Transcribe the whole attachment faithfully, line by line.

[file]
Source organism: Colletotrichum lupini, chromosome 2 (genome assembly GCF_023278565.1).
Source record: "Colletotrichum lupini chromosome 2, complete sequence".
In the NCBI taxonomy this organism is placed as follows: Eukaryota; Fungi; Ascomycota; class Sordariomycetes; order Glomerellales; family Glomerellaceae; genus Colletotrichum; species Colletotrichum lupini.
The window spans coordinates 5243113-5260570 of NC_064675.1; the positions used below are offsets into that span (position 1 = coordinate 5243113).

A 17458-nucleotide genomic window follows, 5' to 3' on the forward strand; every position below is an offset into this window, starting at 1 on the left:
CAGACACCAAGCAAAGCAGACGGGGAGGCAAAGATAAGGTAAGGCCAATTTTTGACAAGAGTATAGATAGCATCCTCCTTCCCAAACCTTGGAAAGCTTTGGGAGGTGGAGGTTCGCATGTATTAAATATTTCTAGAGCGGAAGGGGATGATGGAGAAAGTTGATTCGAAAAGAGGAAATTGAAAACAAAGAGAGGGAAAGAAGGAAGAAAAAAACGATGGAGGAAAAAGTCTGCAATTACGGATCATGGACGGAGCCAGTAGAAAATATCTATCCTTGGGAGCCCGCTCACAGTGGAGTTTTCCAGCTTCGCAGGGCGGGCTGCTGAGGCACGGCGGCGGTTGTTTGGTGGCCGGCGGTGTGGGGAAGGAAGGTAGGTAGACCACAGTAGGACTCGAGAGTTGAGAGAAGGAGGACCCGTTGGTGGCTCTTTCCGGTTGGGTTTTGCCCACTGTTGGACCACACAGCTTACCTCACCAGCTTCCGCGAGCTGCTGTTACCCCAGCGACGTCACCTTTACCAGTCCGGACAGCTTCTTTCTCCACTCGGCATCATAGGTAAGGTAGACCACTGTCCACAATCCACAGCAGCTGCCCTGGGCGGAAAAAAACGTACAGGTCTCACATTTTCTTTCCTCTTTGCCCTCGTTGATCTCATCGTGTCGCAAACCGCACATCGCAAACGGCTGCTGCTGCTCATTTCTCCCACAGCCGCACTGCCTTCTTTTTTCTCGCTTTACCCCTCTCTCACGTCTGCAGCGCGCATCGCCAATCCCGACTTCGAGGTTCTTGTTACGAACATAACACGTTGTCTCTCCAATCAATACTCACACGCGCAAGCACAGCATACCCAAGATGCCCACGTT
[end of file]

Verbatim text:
Source organism: Colletotrichum lupini, chromosome 2 (genome assembly GCF_023278565.1).
Source record: "Colletotrichum lupini chromosome 2, complete sequence".
In the NCBI taxonomy this organism is placed as follows: Eukaryota; Fungi; Ascomycota; class Sordariomycetes; order Glomerellales; family Glomerellaceae; genus Colletotrichum; species Colletotrichum lupini.
The window spans coordinates 5243113-5260570 of NC_064675.1; the positions used below are offsets into that span (position 1 = coordinate 5243113).

A 17458-nucleotide genomic window follows, 5' to 3' on the forward strand; every position below is an offset into this window, starting at 1 on the left:
CAGACACCAAGCAAAGCAGACGGGGAGGCAAAGATAAGGTAAGGCCAATTTTTGACAAGAGTATAGATAGCATCCTCCTTCCCAAACCTTGGAAAGCTTTGGGAGGTGGAGGTTCGCATGTATTAAATATTTCTAGAGCGGAAGGGGATGATGGAGAAAGTTGATTCGAAAAGAGGAAATTGAAAACAAAGAGAGGGAAAGAAGGAAGAAAAAAACGATGGAGGAAAAAGTCTGCAATTACGGATCATGGACGGAGCCAGTAGAAAATATCTATCCTTGGGAGCCCGCTCACAGTGGAGTTTTCCAGCTTCGCAGGGCGGGCTGCTGAGGCACGGCGGCGGTTGTTTGGTGGCCGGCGGTGTGGGGAAGGAAGGTAGGTAGACCACAGTAGGACTCGAGAGTTGAGAGAAGGAGGACCCGTTGGTGGCTCTTTCCGGTTGGGTTTTGCCCACTGTTGGACCACACAGCTTACCTCACCAGCTTCCGCGAGCTGCTGTTACCCCAGCGACGTCACCTTTACCAGTCCGGACAGCTTCTTTCTCCACTCGGCATCATAGGTAAGGTAGACCACTGTCCACAATCCACAGCAGCTGCCCTGGGCGGAAAAAAACGTACAGGTCTCACATTTTCTTTCCTCTTTGCCCTCGTTGATCTCATCGTGTCGCAAACCGCACATCGCAAACGGCTGCTGCTGCTCATTTCTCCCACAGCCGCACTGCCTTCTTTTTTCTCGCTTTACCCCTCTCTCACGTCTGCAGCGCGCATCGCCAATCCCGACTTCGAGGTTCTTGTTACGAACATAACACGTTGTCTCTCCAATCAATACTCACACGCGCAAGCACAGCATACCCAAGATGCCCACGTT